If you look at my XOM Stock trades for 2011 by clicking here, you will see that on Aug 5 and Aug 8 I took a loss from my capital earned to buy back my Aug $75 put strike and Sep $75 put strike. This was based on two factors; the first was the above year to date chart which told me that the stock was in a bear market and would definitely fall a lot lower than $75.00, which it did. Second was the fact that if assigned at $75.00 even with the capital I had already earned and factoring in rolling out my Aug $75 puts to avoid being assigned in August and again rolling out my September $75 puts in September, I would own the shares at a price point above $55.00 which as per the above 5 year chart, could easily be reached by XOM Stock.
On August 5 before I bought to close my Aug and Sep $75 puts, this was my position:
XOM Stock if assigned: 1000 shares at $75.00 = $75,000.00
Capital earned to Aug 1 = 13,120.00
Total of my own capital required if assigned: – $61,880.00
Cost basis in XOM Stock = $61.88.
This is $6.88 above my preferred cost basis of $55.00. Because of this, it is an easy decision when XOM stock pulled back, to buy back the sold puts for a loss and sell puts at lower strikes.
This is why having a historic perspective such as the 5 year chart above assists in making the decision easy of when to buy back sold puts, take a loss and sell puts at lower strikes. It also removes any emotion from the trade. As soon as XOM stock began a decline and I looked at the Year To Date chart above as I could see that I had a good chance of being assigned at $75.00 and probably for both months. I then simply stepped in, bought to close the $75 put strikes and sold the puts lower which brings my cost basis in line with my goal of $55.00.
Leaving aside the amount of capital I earned when I first sold the Aug $75 and Sep $75 put strikes, it cost a total of $3096.50 to buy to close my Aug and Sep $75 put strikes. I then sold the Oct $60 strike, the Sep $60 strike and on Sep 6 the Oct $55 strike. The total amount earned from these three strikes was $1784.75, but more importantly my cost basis in XOM Stock should I be assigned, is now reduced to $51.61, which is far below my goal of $55.00.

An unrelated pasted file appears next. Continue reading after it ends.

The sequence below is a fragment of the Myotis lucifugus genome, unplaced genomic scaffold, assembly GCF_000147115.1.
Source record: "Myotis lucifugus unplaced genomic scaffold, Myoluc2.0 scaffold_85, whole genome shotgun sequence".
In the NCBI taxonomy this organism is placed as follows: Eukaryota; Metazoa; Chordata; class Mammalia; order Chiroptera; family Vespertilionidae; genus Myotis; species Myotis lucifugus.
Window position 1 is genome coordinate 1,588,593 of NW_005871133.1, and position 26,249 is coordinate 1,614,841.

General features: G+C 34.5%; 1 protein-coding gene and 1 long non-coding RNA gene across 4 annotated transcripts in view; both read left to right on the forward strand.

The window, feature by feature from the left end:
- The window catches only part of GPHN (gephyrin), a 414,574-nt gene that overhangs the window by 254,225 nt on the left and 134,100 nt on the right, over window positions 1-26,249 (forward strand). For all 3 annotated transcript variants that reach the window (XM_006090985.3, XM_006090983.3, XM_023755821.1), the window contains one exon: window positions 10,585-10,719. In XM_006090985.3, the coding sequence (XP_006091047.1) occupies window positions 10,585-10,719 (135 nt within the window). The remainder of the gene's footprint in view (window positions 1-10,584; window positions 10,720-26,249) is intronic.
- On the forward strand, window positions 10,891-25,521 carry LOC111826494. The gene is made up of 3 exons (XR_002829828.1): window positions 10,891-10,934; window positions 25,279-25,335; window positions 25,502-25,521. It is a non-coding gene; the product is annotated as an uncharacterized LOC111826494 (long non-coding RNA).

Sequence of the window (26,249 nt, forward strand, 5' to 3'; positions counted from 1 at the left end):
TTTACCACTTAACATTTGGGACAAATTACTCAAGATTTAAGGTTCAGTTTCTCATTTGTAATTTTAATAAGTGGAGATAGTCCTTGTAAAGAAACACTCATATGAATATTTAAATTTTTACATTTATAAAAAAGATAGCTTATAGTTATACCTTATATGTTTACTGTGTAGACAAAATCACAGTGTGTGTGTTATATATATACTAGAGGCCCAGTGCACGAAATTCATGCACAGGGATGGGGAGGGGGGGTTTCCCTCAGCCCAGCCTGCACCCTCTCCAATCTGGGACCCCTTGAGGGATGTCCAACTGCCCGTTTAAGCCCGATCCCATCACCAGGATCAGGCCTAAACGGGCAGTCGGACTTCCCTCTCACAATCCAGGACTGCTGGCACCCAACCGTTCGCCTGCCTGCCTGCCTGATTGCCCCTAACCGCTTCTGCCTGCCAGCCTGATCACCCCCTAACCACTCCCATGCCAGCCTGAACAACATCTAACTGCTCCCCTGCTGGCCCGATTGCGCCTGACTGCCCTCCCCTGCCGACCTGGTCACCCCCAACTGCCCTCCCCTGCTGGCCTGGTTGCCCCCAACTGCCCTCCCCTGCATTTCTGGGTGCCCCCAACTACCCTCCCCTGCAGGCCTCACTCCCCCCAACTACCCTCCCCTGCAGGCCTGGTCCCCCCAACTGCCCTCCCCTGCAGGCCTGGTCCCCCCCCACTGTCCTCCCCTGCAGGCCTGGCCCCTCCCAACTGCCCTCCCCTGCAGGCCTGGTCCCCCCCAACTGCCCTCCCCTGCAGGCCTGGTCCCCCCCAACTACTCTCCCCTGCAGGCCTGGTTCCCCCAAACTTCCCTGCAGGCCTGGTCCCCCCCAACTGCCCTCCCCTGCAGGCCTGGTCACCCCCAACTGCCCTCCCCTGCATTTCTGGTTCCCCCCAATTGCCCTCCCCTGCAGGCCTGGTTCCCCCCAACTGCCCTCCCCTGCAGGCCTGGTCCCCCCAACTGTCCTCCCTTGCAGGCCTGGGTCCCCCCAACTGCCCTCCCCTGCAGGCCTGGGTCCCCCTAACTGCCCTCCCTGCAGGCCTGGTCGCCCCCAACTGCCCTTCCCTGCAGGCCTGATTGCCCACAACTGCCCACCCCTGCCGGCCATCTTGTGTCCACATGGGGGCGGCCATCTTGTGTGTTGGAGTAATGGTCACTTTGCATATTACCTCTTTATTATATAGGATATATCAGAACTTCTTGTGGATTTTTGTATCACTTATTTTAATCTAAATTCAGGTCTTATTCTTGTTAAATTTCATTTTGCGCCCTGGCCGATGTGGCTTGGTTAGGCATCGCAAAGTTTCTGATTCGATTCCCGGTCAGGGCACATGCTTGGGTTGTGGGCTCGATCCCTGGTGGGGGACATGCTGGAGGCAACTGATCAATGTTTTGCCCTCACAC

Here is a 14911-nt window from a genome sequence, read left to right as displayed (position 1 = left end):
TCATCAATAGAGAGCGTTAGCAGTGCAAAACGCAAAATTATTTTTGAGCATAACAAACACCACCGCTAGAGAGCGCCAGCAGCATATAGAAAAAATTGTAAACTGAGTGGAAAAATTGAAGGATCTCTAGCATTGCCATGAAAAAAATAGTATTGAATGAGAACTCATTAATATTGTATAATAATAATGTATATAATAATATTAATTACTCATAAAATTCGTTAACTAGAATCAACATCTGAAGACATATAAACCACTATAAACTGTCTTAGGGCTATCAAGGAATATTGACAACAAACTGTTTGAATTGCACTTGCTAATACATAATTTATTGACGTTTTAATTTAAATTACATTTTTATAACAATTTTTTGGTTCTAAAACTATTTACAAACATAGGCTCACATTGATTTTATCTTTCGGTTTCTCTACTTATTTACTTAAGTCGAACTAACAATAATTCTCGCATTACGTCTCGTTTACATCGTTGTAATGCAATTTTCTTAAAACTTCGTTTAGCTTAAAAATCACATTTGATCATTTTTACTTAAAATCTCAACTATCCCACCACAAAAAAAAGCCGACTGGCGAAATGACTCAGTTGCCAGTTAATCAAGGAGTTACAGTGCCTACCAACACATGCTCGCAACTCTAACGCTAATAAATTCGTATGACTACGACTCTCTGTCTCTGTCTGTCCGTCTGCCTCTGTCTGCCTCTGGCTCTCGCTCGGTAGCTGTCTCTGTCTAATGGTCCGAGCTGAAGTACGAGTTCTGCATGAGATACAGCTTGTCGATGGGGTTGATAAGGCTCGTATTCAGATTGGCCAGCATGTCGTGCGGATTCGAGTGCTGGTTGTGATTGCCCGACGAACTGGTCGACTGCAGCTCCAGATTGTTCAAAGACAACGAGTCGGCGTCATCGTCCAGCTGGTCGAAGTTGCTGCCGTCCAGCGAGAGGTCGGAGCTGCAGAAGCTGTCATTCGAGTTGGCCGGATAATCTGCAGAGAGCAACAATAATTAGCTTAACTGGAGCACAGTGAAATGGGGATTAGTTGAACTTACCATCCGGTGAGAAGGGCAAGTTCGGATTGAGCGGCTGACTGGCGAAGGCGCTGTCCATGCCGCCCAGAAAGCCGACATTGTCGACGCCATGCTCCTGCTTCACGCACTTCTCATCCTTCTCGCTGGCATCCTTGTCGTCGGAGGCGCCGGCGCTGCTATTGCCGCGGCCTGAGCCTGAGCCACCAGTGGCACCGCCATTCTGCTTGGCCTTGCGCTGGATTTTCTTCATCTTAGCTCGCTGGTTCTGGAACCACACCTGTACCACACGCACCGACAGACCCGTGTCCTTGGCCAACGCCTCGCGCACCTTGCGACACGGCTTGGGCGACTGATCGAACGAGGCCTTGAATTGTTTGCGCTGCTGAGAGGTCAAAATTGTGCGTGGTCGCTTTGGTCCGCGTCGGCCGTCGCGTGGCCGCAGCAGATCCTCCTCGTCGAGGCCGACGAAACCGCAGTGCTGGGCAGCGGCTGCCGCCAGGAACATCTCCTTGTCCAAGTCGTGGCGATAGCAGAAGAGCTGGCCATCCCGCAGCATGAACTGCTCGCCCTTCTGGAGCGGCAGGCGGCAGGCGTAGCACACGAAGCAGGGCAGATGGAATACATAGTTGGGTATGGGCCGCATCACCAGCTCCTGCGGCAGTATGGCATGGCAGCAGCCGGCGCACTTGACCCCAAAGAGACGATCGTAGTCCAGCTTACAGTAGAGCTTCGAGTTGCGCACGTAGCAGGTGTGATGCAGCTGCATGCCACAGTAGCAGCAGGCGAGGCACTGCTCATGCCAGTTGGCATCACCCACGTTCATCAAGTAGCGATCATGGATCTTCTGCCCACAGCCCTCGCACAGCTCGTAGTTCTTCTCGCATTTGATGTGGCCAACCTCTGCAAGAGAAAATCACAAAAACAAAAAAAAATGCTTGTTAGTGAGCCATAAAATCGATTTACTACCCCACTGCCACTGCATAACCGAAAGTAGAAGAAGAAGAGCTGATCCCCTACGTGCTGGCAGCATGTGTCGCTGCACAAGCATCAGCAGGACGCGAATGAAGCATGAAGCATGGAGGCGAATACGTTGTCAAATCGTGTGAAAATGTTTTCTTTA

If XOM stock should collapse further and I be assigned at $51.61, the dividend would be 3.6% and based on the 5 year chart I would be in the stock at an exceptionally low cost basis.
XOM Stock – Selling Puts By Design Summary
I hope by presenting this second article on selling puts by design, readers will look at put selling from a different perspective. My XOM Stock put trades are great examples of the value of considering selling puts not randomly but by design.
There are many benefits to selling puts by design including:
No emotion in the trade. As investors know it is emotion that is the biggest obstacle to investors making good decisions, particularly in stock declines.
No second guessing. I never need to wonder should I close or not close the sold puts. Should I move lower or not move lower. Should I wait another day, another week, another month? These questions are all answered in advance so when the situation arises I simply follow the design.
It also provides not only income to reduce the cost of the eventual assignment of shares, but also protection so that in the event of a market decline I know that should I be assigned shares, it will be at a lower cost basis, that provides ample opportunity for selling covered calls for profit along with some possible capital gain as XOM stock recovers.
The benefits of selling puts by design rather than randomly are obvious in all my trades including my XOM Stock trades for the past two years.